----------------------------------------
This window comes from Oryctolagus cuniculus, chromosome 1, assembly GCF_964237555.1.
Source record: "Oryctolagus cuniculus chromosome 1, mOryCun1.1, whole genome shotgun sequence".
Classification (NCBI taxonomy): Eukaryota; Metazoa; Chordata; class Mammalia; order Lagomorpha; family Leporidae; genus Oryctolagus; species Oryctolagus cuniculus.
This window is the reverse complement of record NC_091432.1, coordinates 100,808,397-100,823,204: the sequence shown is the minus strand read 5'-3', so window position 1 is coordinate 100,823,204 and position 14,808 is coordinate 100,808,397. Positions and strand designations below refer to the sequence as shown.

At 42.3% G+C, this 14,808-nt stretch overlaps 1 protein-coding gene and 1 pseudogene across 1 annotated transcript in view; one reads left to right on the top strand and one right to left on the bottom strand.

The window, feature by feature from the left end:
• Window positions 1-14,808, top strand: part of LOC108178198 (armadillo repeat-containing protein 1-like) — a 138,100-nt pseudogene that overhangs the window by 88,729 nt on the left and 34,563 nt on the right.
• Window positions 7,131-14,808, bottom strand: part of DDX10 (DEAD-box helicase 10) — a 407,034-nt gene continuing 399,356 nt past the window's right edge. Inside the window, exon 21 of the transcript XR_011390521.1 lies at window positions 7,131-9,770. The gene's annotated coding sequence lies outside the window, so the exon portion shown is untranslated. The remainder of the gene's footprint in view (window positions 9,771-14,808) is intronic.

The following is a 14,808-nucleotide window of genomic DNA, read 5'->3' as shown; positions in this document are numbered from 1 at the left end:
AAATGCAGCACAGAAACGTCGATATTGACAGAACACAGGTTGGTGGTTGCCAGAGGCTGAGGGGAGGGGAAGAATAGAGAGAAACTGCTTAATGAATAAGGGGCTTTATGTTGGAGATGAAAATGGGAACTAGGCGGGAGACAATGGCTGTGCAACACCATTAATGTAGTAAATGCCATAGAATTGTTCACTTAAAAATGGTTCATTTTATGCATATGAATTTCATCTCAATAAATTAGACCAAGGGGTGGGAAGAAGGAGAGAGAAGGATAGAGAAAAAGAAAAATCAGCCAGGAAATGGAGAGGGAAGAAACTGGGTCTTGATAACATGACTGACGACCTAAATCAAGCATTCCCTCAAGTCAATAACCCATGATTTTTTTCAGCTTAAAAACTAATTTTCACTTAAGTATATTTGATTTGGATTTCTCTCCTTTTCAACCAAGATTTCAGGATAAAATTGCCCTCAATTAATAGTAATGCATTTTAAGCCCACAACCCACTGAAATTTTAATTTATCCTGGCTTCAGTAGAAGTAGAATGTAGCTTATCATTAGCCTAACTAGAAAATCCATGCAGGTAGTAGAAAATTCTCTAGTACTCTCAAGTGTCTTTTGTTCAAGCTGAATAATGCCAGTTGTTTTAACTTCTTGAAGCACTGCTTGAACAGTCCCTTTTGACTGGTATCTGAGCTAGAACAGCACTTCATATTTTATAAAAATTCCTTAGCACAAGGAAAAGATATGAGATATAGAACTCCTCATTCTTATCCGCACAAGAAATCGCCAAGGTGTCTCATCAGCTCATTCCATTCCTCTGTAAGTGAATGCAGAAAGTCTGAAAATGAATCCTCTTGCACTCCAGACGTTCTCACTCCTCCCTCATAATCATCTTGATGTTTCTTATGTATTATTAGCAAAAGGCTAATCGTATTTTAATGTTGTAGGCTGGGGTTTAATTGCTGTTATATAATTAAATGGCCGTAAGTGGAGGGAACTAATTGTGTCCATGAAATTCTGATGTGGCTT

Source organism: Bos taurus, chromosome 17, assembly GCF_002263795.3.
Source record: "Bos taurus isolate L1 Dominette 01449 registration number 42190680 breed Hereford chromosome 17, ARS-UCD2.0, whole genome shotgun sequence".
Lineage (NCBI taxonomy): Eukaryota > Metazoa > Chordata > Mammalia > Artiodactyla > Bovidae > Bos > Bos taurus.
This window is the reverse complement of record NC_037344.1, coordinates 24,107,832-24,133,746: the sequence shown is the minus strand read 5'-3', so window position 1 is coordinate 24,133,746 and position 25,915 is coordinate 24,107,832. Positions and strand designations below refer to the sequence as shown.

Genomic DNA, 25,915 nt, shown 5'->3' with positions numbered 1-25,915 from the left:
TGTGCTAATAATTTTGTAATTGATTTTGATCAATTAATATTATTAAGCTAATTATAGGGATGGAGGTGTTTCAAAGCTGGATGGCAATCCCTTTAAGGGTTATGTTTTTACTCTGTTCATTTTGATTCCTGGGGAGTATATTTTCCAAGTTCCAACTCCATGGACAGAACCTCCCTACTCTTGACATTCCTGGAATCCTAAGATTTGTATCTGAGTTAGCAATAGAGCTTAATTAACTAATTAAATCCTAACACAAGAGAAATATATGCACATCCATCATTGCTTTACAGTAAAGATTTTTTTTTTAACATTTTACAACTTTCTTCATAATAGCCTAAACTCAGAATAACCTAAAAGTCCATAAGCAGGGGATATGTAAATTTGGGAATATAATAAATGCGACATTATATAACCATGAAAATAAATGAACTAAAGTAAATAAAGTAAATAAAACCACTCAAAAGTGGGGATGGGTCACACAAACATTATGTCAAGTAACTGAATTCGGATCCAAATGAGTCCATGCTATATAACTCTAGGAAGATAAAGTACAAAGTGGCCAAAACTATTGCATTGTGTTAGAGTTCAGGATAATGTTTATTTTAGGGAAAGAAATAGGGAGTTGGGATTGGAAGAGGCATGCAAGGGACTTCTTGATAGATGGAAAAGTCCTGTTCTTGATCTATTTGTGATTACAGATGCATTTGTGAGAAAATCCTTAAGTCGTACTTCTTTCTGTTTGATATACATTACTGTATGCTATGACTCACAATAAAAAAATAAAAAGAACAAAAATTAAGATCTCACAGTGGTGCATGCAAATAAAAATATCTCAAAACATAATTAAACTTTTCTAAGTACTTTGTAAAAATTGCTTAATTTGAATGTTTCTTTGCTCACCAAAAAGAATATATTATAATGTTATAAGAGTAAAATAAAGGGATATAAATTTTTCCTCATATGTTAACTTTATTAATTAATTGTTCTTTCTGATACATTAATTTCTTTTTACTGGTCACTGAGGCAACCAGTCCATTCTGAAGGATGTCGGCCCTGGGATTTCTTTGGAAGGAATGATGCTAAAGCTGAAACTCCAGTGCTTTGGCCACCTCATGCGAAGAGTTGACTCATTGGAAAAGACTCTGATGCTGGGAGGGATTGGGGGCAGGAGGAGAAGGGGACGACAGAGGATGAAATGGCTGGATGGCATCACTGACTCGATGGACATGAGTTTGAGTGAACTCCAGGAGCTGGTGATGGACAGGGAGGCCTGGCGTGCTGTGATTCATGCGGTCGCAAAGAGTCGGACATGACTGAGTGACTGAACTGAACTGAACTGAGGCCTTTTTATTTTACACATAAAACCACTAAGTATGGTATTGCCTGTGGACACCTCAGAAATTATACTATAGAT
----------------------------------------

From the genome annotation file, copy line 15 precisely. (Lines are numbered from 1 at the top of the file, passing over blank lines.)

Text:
Genomic DNA, 25,915 nt, shown 5'->3' with positions numbered 1-25,915 from the left: